When you spend too much time each day reorganising your to-do lists and playing around with the settings, that’s when your to-do list stops working for you.

I’ve seen so many elaborate setups in my time. Projects with sub-projects linked to labels and tags. Tasks cross-referenced with other tasks. Tasks organised by colour and sub-projects on top of sub-projects. All these elaborate setups do is add complexity that requires a lot of managing and ultimately too much time to find what needs to happen next.

If we stop for a moment and ask the question: what do I want my to-do list to do? The answer to how to set up your to-do list becomes clear. To tell you what tasks need to happen next. For that you do not need anything elaborate. Just a daily list of tasks. To achieve a relevant daily list of tasks, all you need is a set of tasks you have decided needs your attention on that particular day. A to-do list does not need to be any more complex than that.

When you add complexity into your to-do list you waste time. Time you could spend doing the tasks that need doing. It also means you have more decisions to make and we now know that your brain has a limited number of decisions it can make each day. Once it goes past its optimum number you experience a condition called “decision fatigue” This is where you are no longer able to make good rational decisions. This means that the simpler your to-do list is, the less decisions you need to make, the more effective your brain will be throughout the day.

When your to-do list for the day contains a limited number of clearly written out tasks not only will your list be manageable, you will also require less decision making as your to-do list is a pre-decided list of actions. Each day you start at the top of your list and work your way down.

With a simple list like this, all you need do is spend a few minutes at the end of each day reviewing what you have planned for tomorrow, compare that with your calendar to make sure you have the time to complete those tasks (and if not to reduce the list to a more manageable number) and you will be good to go.

Now, of course, you do need a place to hold your future tasks and that is why it is important to have a list of active projects. These project folders are really just holding pens of tasks yet to be completed. Whether you decide to organise these by projects or areas of focus is really up to you. That would depend on the type of work you do. If you work in a project specific job, then projects may be the best way to organise your tasks. But then you may work in a less project specific job, in which case areas of focus may work better for you. These are decisions you need to make when you are developing your system.

Beyond that, you are really adding complexity and that should be resisted at all costs. The ‘perfect’ to-do list is a list you refer to first thing in the morning to see what tasks you have to complete today and then you get on with your work. You should not need to refer to your list again until later in the day when you have completed your more important tasks. For a point of reference, I usually look at my to-do list two to three times per day. Mid morning, mid afternoon and in the evening when I review what I have completed, plan tomorrow and process my inbox.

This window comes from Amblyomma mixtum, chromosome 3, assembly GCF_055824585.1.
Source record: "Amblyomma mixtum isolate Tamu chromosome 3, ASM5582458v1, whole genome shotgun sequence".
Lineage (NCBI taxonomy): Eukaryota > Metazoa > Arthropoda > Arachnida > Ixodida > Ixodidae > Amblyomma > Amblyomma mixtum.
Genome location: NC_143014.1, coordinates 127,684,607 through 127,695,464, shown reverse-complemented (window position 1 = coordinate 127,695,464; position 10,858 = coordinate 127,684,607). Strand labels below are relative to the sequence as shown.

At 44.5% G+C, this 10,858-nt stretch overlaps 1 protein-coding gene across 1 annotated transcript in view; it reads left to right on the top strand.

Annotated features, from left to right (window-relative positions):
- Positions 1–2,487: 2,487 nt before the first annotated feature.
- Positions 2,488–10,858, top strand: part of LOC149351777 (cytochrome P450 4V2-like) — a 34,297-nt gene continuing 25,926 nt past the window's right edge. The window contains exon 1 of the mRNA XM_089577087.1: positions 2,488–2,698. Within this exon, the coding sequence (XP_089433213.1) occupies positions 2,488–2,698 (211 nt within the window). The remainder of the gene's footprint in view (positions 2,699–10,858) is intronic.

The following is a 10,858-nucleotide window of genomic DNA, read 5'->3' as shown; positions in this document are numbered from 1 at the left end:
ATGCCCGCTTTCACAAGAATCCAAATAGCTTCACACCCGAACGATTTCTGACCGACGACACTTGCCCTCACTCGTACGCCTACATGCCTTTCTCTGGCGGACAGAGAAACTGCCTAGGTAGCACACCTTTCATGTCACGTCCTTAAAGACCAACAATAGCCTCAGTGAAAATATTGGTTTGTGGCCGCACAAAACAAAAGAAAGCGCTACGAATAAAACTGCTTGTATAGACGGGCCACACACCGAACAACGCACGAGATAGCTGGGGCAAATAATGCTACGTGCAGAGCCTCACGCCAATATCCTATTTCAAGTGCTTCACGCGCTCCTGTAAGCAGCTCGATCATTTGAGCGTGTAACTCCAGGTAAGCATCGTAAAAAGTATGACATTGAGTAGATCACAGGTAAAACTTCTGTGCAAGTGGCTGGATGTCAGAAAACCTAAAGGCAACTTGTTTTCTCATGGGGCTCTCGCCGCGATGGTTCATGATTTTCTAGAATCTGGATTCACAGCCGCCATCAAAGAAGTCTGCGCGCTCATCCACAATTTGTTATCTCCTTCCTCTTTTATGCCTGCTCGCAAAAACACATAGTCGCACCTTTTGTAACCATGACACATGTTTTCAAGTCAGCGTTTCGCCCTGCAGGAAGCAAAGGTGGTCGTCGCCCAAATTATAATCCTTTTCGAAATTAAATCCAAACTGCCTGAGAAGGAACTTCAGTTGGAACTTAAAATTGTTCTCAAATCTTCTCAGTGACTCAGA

To-do lists are there to help you know what needs doing and when. They will never be able to do the work for you and the simpler your list is, the more likely you will get your work done. When you add complexity in the hope your list of tasks to do will magically disappear, you are only fooling yourself. Your to-do list will never do that for you.

So keep things simple. Write clear tasks that tell you exactly what you need to do and focus on doing the work. When you do that, you will soon find yourself becoming better organised, more productive and a lot less stressed.

1*e--lTvP8FkkTFOONF742Og.jpeg

Thank you for reading my stories! 😊 If you enjoyed this article, hit that like button below👍 It would mean a lot to me and it helps other people see the story.

My purpose is to help 1 million people by 2020 to live the lives they desire. To help people find happiness and become better organised and more productive so they can do more of the important things in life.

If you would like to learn more about the work I do, and how I can help you to become better organised and more productive, you can visit my website or you can say hello on Twitter, YouTube or Facebook and subscribe to my weekly newsletter right here.

How I Get My Work Done — The Tools I Use — 2019 Edition.

2019-07-02-Blog Post.jpg

Every year I write my “The Tools I Use” blog post, so this week, I thought it would be a good idea to update it so you can see what tools I am using now to get my work done and to create the videos, blog posts and podcasts I create each week. (See my 2018 version here)

Once again, little has changed. I strongly believe once you have found a device or an app that works for you, you should not change it. Instead, I find using the same tools year after year I am able to go very deep into learning the app, get faster at using and working with it without having to figure out how to do something. That is a huge time saver and allows me more time to do work that really matters.

So, what has changed?

The biggest change over the last twelve months is in my hardware. I retired my 2012 iMac last October and replaced both it and my ageing 2013 MacBook Pro with a new MacBook Pro 13 inch with Touch Bar and an LG 27 inch 4K monitor. The speed bump and quality of the screen have been worth the upgrade price alone.

Also changed is how I store my files. I no longer have a premium Dropbox account. Instead, I have downgraded Dropbox to the basic plan and use it only for backing up my Scrivener files as Scrivener only supports Dropbox for backing up at the moment.